Cambodia placed on watchlist of ‘repressive’ states: CIVICUS

Cambodia’s longtime ruler Hun Sen has ‘overseen a systematic assault on fundamental freedoms’, report states.

Cambodia's Prime Minister Hun Sen
Prime Minister Hun Sen has ruled Cambodia with an iron first for almost 40 years, earning his country a place on an international watch list of repressive states [File: Samrang Pring/Reuters]

Cambodia has experienced a worrying decline in basic freedoms as authorities use the legal system to restrict and criminalise human rights work, youth activism, trade unions, independent journalism, opposition politicians and other voices critical of Prime Minister Hun Sen’s government, a leading rights group has warned.

To further strengthen his almost 40-year iron grip on power, Hun Sen recently used the COVID-19 pandemic to implement a state of emergency law that further restricted the fundamental freedoms of Cambodian citizens, said CIVICUS – a global alliance of civil society organisations tracking fundamental freedoms worldwide.

“The misuse of the criminal justice system to harass and prosecute human rights defenders, unionists and journalists and the shutting down of media outlets highlights the democratic regression in Cambodia,” CIVICUS said in a Cambodia country report released on Thursday.

Hun Sen, the organisation said, had “overseen a systematic assault on fundamental freedoms in Cambodia over the past decade” and the country was now on a watch list of “repressive” countries joining, among others, Iran, Sudan, Zimbabwe, and Peru.

“Cambodian human rights defenders and activists continue to face repression,” said CIVICUS, which tracks civic freedoms across 197 countries and territories, and “press freedom continues to be at risk in Cambodia with radio stations and newspapers silenced, newsrooms purged and journalists prosecuted, leaving the independent media sector devastated”.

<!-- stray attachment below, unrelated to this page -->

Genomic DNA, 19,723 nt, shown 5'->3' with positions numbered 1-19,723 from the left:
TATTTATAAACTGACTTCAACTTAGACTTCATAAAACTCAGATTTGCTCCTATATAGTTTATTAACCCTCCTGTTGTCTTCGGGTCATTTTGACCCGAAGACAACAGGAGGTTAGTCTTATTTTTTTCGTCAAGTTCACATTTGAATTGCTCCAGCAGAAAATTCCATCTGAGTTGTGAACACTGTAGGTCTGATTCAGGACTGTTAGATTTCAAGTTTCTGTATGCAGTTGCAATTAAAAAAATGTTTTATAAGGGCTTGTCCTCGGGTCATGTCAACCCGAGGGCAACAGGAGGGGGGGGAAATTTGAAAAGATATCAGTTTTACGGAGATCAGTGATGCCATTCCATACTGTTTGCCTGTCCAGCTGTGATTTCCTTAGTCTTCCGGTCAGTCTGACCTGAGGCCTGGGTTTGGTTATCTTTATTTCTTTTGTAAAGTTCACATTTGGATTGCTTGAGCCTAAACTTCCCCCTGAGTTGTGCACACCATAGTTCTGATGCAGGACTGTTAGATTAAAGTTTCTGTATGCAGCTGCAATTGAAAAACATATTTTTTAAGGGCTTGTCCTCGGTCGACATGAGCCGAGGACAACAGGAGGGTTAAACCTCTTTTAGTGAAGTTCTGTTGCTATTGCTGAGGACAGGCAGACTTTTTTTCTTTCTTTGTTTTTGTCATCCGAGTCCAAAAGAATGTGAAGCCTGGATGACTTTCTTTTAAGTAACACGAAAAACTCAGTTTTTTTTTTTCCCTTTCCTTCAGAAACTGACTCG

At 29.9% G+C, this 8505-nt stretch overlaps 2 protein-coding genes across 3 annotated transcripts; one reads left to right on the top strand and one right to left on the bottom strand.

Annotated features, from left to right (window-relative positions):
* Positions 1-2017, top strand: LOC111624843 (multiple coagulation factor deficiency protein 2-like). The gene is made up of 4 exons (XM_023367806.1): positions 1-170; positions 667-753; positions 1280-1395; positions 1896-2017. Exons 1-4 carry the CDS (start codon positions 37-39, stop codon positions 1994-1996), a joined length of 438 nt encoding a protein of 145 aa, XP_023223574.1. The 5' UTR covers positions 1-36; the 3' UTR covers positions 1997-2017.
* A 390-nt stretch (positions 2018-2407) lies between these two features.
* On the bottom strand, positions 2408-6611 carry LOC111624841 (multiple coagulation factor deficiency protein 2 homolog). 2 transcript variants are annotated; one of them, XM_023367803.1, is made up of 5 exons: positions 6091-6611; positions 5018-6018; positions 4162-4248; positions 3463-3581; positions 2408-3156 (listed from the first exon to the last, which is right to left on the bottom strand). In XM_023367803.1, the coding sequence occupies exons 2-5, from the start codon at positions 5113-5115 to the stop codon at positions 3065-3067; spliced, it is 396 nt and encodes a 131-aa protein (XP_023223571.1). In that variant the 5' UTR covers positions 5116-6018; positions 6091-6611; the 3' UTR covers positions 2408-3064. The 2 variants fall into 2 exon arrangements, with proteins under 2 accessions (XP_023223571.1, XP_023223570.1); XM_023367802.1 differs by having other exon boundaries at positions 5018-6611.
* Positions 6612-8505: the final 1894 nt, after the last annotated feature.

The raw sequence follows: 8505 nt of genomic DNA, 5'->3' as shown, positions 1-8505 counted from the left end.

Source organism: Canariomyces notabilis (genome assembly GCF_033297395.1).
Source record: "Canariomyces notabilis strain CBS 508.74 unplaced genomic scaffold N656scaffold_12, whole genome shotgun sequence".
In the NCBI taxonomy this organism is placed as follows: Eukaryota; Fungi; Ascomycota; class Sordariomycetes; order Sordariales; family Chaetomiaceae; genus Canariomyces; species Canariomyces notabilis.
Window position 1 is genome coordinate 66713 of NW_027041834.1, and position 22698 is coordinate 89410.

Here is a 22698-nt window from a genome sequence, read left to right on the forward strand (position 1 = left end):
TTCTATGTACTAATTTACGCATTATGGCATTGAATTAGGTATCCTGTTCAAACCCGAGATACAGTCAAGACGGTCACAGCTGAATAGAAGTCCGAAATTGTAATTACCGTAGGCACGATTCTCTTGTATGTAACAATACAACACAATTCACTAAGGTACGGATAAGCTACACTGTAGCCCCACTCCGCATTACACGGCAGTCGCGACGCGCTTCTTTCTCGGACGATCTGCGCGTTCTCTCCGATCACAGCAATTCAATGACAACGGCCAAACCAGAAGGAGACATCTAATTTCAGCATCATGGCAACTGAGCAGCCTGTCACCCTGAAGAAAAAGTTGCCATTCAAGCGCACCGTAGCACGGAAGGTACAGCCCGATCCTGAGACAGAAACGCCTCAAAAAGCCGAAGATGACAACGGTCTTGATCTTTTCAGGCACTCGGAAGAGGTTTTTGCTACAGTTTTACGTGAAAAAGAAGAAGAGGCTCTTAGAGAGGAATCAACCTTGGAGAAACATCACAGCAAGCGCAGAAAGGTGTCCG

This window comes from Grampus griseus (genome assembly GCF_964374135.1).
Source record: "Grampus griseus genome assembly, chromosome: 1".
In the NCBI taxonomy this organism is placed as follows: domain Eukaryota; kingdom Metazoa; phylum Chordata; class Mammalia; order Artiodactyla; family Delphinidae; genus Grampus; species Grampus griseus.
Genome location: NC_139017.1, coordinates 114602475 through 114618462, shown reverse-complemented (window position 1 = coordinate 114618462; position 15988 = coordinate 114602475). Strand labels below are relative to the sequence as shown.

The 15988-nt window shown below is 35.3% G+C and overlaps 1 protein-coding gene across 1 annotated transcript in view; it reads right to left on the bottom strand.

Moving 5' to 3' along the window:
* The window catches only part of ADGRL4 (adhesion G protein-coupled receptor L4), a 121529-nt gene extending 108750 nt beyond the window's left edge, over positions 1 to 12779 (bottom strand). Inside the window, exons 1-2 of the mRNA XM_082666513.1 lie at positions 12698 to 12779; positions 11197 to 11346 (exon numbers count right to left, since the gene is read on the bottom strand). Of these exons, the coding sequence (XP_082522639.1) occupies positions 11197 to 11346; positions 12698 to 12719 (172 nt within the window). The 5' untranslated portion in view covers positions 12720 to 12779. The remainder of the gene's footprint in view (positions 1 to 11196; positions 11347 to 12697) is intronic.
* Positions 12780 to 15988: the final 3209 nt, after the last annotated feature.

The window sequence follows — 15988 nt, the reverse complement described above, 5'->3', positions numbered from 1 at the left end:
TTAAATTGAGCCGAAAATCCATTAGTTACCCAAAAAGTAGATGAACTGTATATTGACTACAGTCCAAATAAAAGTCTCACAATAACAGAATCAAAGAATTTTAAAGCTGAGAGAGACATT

Protesters hold signs saying 'HUN SEN Go away!!!" and others of his face with a red cross over it
Protesters chant slogans against Cambodia’s Prime Minister Hun Sen during the EU-Asia leaders summit in Brussels, Belgium in 2018 [File: Francois Lenoir/Reuters]

On Monday, Hun Sen ordered the closure of one of the country’s last remaining independent news outlets, Voice of Democracy (VOD), after it reported on a story involving his son and heir apparent Hun Manet. Hun Sen said the story on the provision of aid to earthquake-hit Turkey was misreported and had demanded an apology. Despite receiving an apology, he ordered VOD shut down anyway.

European Union embassies in Cambodia expressed their concern at Hun Sen’s closure of VOD, as did Australia, Canada, the United Kingdom and United States.

The decision to close the news organisation was “particularly troubling due to the chilling impact it will have on freedom of expression and on access to information ahead of the national elections in July”, US State Department spokesperson Ned Price said on Monday.

Responding to international criticism of his closure of VOD, Hun Sen on Tuesday warned foreigners to not interfere in Cambodia’s internal affairs.

Cambodia’s foreign ministry weighed in, saying the closure of a “rule-breaking” news organisation did “not merit any worry at all” and accused foreign diplomats who had expressed concern as “politically-driven, prejudiced and biased”.

Josef Benedict, Asia-Pacific researcher for CIVICUS, said the misuse of the criminal justice system and the “systematic attack on civic space in the country” contravened Cambodia’s international human rights obligations.

With more than 50 political prisoners in jail, and more than 150 opposition party leaders and supporters the target of politically-motivated prosecutions, CIVICUS said there are “serious concerns around the escalating climate of repression against the opposition” ahead of Cambodia’s national elections in July.

In a list of recommendations accompanying the report, the organisation called on the Cambodian government to drop all charges against those exercising their constitutional rights to freedom of assembly, association and expression, and to end the mass trials, arbitrary arrest, violence, harassment and intimidation directed at the country’s political opposition.

Journalists also needed to be protected from intimidation and be allowed to “work freely without fear of retaliation for expressing critical opinions or exposing government abuses”, CIVICUS said.

CIVICUS also called on the international community – through diplomatic missions and representatives in Cambodia – to press the Cambodian government to protect the fundamental freedoms of its citizens and to make public international concerns regarding the deteriorating situation in Cambodia – including raising concerns at the United Nations Human Rights Council and “initiate stronger Council action as required”.

Source: Al Jazeera